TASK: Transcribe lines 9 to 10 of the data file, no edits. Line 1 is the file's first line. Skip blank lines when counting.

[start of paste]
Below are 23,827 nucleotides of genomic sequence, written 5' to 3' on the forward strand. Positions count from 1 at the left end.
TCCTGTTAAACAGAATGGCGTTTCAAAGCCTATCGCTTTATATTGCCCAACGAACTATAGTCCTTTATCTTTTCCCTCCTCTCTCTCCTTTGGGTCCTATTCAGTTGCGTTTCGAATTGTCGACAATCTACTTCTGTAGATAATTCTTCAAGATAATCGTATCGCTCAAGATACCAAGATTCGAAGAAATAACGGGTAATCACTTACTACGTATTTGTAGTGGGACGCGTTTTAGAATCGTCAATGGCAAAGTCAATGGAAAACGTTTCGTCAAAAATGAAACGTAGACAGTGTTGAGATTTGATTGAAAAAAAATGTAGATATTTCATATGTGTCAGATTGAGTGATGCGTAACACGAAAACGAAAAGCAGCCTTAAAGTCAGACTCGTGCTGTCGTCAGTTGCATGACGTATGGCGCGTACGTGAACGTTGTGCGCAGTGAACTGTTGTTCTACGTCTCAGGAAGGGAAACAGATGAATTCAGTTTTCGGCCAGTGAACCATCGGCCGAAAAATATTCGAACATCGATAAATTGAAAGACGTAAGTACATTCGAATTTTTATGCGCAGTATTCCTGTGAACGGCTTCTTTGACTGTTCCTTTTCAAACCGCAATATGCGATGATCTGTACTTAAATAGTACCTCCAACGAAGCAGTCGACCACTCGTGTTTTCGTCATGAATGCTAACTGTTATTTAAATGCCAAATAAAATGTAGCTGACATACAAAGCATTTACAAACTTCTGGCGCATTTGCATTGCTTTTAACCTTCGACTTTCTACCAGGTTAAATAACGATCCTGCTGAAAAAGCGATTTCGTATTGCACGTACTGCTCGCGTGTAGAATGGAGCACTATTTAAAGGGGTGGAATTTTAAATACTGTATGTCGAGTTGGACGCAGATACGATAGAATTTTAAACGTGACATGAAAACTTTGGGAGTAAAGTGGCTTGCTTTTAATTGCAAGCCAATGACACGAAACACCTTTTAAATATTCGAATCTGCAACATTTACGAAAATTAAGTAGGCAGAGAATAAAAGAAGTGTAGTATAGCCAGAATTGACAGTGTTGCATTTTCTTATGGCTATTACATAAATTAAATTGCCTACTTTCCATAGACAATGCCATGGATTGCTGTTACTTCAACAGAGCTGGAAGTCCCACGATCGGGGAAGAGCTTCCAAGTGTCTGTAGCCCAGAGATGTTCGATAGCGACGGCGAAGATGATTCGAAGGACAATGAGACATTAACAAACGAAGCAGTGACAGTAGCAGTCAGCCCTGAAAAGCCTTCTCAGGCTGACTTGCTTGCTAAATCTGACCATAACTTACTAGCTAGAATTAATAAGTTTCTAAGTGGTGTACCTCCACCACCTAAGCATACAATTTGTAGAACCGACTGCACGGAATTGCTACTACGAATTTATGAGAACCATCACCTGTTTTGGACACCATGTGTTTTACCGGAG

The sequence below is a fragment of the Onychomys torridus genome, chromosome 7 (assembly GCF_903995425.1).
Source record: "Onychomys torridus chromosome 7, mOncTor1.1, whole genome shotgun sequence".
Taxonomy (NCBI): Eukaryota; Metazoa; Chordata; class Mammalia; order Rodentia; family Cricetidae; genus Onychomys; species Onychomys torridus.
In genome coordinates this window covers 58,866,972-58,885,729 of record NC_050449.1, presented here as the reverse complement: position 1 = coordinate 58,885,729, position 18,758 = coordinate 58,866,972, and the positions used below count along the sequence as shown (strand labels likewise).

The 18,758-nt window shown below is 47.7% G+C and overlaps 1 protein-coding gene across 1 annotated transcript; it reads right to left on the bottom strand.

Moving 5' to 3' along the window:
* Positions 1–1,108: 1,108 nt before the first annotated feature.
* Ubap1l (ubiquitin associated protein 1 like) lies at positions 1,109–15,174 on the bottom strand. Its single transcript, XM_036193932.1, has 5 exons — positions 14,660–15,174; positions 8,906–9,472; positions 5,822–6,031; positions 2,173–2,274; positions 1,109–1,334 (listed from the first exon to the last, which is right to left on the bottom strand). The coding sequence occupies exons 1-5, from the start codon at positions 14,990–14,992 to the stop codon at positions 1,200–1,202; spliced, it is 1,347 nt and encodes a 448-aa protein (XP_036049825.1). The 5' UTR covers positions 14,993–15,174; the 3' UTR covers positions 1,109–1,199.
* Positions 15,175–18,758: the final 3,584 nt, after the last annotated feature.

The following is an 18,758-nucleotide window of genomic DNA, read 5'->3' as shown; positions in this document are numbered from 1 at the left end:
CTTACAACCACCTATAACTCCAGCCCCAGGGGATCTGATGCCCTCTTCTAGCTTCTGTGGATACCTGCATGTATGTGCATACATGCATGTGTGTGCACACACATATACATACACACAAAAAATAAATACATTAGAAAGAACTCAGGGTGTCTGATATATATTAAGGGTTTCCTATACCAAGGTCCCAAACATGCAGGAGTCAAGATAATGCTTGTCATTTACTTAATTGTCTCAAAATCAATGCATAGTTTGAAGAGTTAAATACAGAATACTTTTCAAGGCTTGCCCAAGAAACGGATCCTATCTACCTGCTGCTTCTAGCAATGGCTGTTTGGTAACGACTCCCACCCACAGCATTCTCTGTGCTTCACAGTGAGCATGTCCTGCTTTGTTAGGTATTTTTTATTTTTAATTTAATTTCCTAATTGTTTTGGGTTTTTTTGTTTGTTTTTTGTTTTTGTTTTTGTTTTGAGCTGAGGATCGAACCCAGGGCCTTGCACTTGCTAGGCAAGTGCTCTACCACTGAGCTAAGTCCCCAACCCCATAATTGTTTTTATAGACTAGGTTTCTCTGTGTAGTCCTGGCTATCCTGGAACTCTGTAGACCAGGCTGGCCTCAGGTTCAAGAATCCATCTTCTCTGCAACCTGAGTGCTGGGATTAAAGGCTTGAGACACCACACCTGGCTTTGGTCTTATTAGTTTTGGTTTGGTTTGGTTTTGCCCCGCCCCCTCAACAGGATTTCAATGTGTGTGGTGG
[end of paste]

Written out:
* Positions 1–1,108: 1,108 nt before the first annotated feature.
* Ubap1l (ubiquitin associated protein 1 like) lies at positions 1,109–15,174 on the bottom strand. Its single transcript, XM_036193932.1, has 5 exons — positions 14,660–15,174; positions 8,906–9,472; positions 5,822–6,031; positions 2,173–2,274; positions 1,109–1,334 (listed from the first exon to the last, which is right to left on the bottom strand). The coding sequence occupies exons 1-5, from the start codon at positions 14,990–14,992 to the stop codon at positions 1,200–1,202; spliced, it is 1,347 nt and encodes a 448-aa protein (XP_036049825.1). The 5' UTR covers positions 14,993–15,174; the 3' UTR covers positions 1,109–1,199.